Have a copy of Neil Stephenson’s Cryptonomicon, but don’t want to haul a 900 page book around with you? Publisher HarperCollins now lets you buy an eBook edition for just a few bucks if you can prove that you already own a print copy of the book.

It’s part of a pilot program that has the publisher partnering with eBook service BitLit.

bitlit

BitLit lets you write your name on the copyright page of books you own, snap a photo with your smartphone camera, and upload the image to unlock the opportunity to pick up a digital copy for around $2 to $3, depending on the title. BitLit uses image recognition technology to verify your information automatically.

The service already offers over 20,000 books, but most are from small or independent publishers. HarperCollins is the first of the major publishers to partner with the service.

Right now only a handful of HaperCollins titles are available through BitLit, including Cryptonomicon, Wicked by Gregory Maguire, Halfway to the Grave, by Jeaniene Frost, Black Magic Sanction, by Kim Harrison, and a few more. Every week the publisher plans to offer another title as part of the pilot program.

BitLit isn’t the only company to offer cheap eBooks to folks who’ve already paid for a print edition. Amazon’s Kindle MatchBook program also lets you purchase eBooks for $2.99 when you’ve already purchased a print edition. But in order for a book to qualify for MatchBook you need to have bought that title from Amazon.

There are iOS and Android versions of the BitLit app. Some books are DRM-free, but publishers who request DRM offer books using Adobe’s digital rights management software.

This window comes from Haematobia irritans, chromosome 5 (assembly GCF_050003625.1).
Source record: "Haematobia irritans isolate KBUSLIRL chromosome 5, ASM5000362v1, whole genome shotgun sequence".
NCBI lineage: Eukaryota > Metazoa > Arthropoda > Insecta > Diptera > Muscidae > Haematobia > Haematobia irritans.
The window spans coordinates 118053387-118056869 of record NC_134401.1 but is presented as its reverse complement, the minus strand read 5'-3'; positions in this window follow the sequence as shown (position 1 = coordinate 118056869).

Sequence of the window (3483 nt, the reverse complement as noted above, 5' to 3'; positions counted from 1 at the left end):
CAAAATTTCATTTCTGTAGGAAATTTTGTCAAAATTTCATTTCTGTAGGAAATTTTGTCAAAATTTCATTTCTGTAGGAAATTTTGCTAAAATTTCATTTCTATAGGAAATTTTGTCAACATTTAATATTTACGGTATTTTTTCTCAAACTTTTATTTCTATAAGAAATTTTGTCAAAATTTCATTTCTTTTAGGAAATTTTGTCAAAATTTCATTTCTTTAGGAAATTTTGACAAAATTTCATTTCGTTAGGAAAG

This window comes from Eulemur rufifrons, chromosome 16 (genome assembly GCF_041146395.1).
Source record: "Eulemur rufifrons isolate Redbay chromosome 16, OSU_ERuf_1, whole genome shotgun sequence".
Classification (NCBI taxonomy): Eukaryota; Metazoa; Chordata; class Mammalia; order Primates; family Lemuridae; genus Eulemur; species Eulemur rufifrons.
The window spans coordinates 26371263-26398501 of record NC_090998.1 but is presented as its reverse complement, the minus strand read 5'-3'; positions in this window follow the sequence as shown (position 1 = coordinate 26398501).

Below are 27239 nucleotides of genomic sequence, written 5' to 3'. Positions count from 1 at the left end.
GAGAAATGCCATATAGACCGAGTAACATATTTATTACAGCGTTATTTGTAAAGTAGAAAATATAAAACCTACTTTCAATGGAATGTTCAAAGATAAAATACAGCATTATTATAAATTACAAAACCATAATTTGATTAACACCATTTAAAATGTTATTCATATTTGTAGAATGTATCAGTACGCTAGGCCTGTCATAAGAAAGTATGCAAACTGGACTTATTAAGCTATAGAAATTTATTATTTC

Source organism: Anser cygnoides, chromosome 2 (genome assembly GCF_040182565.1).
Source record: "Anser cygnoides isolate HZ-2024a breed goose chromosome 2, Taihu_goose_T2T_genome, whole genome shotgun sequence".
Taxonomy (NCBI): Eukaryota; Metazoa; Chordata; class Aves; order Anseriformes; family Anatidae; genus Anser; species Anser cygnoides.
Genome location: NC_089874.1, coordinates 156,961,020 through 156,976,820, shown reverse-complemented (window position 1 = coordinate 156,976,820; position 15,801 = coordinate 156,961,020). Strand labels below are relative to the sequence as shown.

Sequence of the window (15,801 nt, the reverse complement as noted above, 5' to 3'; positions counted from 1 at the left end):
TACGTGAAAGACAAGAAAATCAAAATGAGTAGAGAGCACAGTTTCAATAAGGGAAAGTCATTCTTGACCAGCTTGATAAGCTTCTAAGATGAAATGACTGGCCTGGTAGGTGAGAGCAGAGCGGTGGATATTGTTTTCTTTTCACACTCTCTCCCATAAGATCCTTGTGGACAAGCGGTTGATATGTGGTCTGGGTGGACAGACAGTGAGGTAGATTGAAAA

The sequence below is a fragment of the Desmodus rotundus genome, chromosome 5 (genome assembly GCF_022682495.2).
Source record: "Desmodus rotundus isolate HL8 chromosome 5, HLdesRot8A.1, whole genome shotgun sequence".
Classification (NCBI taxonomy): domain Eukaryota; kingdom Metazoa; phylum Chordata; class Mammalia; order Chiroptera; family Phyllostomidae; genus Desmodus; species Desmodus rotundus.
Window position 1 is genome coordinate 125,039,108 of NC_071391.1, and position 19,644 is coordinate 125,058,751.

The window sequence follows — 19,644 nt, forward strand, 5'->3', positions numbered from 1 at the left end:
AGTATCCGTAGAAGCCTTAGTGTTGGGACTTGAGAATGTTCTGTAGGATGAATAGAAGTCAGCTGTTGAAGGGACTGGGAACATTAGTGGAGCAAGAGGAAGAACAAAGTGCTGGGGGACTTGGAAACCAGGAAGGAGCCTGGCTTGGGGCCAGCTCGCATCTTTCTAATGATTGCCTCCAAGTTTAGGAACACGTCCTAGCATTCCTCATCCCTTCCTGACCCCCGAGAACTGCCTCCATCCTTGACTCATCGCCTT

via Boing Boing

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2 replies on “HarperCollins, BitLit offer cheap eBooks of print books you already own”

  1. “BitLit uses image recognition technology to verify your information automatically.”

    How does it do this? I don’t think this is possible.

    Maybe what they do is embed the image of the copyright page with the name of the (alleged) owner of the physical book into the DRM’ed EBook copy as a “mild” deterrent to unlawful copying. But notice I emphasize the “mild” when calling this a deterrent. Once a copy gets into the wild – it doesn’t matter.

    Jeez, just get rid of the DRM, charge a fair yet affordable price in the first place, get rid of your Global distribution (region locked) restrictions, and sit back and collect your profits. Yes there will be some illegal copying, but that is going to happen no matter what you try to do to stop it.

    Grow up, get rid of the Lawyers, conduct business.

  2. “lets you buy an eBook edition for just a few bucks if you can prove that you already own a print copy of the book.”

    or more likely…

    “lets you buy an eBook edition for just a few bucks if you can prove that you already BORROWED and PHOTOSHOPPED a print copy of the book.”

    $2.99 is probably what an ebook should cost anyway. it’s crazy the prices – you can pick up physical books for $5 or less at clearance centres. big, thick, glossy books. All consigned to the clearance counters. Better that than pulping.

    No transport, “print” once, no distributors (or fewer), no inventory, already formatted, already proof read/edited. I will not buy DRM books. Too many readers and locked into a system. Must be lots of others in the same boat as most books are available if u look. So DRM is not stopping illegal releases. Nothing learnt from the music industry fiasco.

    If books are to have a chance, the $10 a month subscription stands the best chance of getting money from people.

    I have bought books: ones that are DRM free. I dont mind if they embed my name on the book. I’m not going to share it if they do that.

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